Through the experiences of six students who wish to become high school teachers, this book explores the process of what it means to be a teacher and proposes ten principles for identity development.
2001 CHOICE Outstanding Academic Title
This is a book about how identities arise, in particular, about how individuals "become" teachers, and how pedagogy in teacher education programs can promote identity development. Teaching Selves argues that being a teacher is not a matter of simply adopting a role but rather involves the construction of an identity as a teacher. Focusing on identity, the book tells the stories of six undergraduate students enrolled in a secondary teacher education program at a large state university. Through a qualitative study made up of interviews, observations, and teaching experiences with the subjects over a three-year period, the author explains the process of becoming a teacher, concentrating on the influences of education courses and other features of the teacher education program. Filled with students' stories and personal reflections from the author, Teaching Selves offers a personal vision of what is possible in a very public endeavor—the education of new teachers.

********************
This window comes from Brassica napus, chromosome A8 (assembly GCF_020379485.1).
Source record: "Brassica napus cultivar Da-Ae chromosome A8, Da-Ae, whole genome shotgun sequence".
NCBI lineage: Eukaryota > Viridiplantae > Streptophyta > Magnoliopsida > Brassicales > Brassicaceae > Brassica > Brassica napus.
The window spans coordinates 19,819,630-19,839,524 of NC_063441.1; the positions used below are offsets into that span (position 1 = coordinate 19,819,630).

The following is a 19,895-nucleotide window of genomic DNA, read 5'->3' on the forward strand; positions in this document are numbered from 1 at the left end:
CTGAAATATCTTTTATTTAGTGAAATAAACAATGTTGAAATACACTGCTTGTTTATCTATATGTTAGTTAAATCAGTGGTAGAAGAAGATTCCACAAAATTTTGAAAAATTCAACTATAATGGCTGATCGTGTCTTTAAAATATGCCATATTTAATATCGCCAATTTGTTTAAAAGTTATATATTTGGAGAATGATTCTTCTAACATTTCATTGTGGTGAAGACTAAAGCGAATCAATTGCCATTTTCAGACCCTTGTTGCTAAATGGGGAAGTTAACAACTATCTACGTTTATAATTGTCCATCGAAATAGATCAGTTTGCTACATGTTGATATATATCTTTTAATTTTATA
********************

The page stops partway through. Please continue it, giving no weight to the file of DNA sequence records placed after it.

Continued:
Jane Danielewicz is Assistant Professor of English at the University of North Carolina, Chapel Hill.
"I'm taken by its personal quality. Few teacher education books ever talk about the students, making them real people with values and aspirations—and selves. Jane Danielewicz has done some nice connecting of their stories to 'theory. ' The link between these personal stories and the vagaries of the larger teacher education enterprise is one of the book's strengths. " — Tom Gregory, author of Making High School Work: Lessons from the Open School